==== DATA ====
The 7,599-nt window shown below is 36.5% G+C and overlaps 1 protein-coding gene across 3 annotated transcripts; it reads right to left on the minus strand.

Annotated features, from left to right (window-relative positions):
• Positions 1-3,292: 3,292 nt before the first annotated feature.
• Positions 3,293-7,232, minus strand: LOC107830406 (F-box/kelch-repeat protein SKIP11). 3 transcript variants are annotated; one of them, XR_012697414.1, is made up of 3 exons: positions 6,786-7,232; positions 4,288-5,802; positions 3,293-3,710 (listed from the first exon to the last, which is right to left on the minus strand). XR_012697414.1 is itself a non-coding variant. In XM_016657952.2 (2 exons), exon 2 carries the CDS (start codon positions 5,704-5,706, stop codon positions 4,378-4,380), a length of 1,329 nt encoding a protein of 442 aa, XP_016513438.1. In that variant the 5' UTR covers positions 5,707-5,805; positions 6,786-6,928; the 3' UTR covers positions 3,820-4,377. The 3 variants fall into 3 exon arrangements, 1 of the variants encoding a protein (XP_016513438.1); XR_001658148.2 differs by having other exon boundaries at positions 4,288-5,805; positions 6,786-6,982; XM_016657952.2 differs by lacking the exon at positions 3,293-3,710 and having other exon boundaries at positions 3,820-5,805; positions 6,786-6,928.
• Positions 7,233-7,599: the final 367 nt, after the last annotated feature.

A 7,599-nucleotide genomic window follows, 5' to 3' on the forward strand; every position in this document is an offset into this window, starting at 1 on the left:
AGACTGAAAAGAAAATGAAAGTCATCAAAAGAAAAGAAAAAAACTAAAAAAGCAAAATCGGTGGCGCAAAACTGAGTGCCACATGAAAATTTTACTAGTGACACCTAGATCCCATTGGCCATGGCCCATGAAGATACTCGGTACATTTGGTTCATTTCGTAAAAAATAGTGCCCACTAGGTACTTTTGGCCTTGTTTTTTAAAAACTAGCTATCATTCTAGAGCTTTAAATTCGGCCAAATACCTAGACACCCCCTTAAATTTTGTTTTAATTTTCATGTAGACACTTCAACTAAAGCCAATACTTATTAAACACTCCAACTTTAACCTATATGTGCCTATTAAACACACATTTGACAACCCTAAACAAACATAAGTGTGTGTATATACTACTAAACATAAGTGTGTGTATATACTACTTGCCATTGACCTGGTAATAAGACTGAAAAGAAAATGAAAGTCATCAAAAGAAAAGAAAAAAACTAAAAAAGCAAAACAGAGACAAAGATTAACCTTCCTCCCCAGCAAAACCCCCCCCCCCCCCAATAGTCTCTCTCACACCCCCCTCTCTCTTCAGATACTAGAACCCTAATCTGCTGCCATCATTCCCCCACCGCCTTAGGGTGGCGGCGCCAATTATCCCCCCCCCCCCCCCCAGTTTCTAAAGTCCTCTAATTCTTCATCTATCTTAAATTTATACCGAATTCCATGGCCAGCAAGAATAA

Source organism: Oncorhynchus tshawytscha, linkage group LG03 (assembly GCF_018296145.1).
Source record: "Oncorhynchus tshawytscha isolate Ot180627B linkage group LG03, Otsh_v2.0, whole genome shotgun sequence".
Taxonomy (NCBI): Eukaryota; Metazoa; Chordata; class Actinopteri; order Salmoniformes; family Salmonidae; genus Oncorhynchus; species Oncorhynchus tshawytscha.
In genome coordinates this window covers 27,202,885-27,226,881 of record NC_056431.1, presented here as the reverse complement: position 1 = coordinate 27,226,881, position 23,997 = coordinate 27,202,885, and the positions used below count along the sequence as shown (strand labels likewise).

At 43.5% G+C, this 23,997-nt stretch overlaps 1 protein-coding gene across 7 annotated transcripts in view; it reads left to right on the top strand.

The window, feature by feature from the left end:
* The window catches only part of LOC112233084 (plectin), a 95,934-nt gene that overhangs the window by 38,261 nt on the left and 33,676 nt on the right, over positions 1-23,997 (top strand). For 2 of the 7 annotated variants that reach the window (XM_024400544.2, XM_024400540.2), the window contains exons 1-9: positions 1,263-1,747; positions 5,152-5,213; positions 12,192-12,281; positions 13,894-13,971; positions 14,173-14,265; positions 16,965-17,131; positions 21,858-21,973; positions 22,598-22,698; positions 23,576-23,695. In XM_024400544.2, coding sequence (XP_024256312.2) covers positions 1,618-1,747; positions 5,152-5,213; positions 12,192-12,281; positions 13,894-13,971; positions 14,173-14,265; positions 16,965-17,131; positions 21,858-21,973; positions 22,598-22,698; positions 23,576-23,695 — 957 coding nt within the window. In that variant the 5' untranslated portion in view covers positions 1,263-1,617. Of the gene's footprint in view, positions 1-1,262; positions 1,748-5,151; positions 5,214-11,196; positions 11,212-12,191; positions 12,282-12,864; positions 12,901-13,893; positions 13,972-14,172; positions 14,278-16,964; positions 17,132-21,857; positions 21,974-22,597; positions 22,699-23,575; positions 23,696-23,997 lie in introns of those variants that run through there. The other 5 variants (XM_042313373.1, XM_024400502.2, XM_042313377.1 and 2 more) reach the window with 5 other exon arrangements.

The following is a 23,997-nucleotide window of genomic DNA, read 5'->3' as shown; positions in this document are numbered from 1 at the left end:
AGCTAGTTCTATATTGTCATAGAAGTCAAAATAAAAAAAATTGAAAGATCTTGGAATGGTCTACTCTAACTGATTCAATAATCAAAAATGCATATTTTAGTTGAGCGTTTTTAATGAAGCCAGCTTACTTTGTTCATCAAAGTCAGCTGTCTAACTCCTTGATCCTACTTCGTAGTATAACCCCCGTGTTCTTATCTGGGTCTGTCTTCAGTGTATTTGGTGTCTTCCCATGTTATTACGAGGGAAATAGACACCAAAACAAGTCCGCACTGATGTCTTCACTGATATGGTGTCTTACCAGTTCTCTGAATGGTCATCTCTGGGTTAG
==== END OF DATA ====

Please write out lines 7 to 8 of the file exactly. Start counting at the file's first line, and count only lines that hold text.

AGACTGAAAAGAAAATGAAAGTCATCAAAAGAAAAGAAAAAAACTAAAAAAGCAAAATCGGTGGCGCAAAACTGAGTGCCACATGAAAATTTTACTAGTGACACCTAGATCCCATTGGCCATGGCCCATGAAGATACTCGGTACATTTGGTTCATTTCGTAAAAAATAGTGCCCACTAGGTACTTTTGGCCTTGTTTTTTAAAAACTAGCTATCATTCTAGAGCTTTAAATTCGGCCAAATACCTAGACACCCCCTTAAATTTTGTTTTAATTTTCATGTAGACACTTCAACTAAAGCCAATACTTATTAAACACTCCAACTTTAACCTATATGTGCCTATTAAACACACATTTGACAACCCTAAACAAACATAAGTGTGTGTATATACTACTAAACATAAGTGTGTGTATATACTACTTGCCATTGACCTGGTAATAAGACTGAAAAGAAAATGAAAGTCATCAAAAGAAAAGAAAAAAACTAAAAAAGCAAAACAGAGACAAAGATTAACCTTCCTCCCCAGCAAAACCCCCCCCCCCCCCAATAGTCTCTCTCACACCCCCCTCTCTCTTCAGATACTAGAACCCTAATCTGCTGCCATCATTCCCCCACCGCCTTAGGGTGGCGGCGCCAATTATCCCCCCCCCCCCCCCCAGTTTCTAAAGTCCTCTAATTCTTCATCTATCTTAAATTTATACCGAATTCCATGGCCAGCAAGAATAA

Source organism: Oncorhynchus tshawytscha, linkage group LG03 (assembly GCF_018296145.1).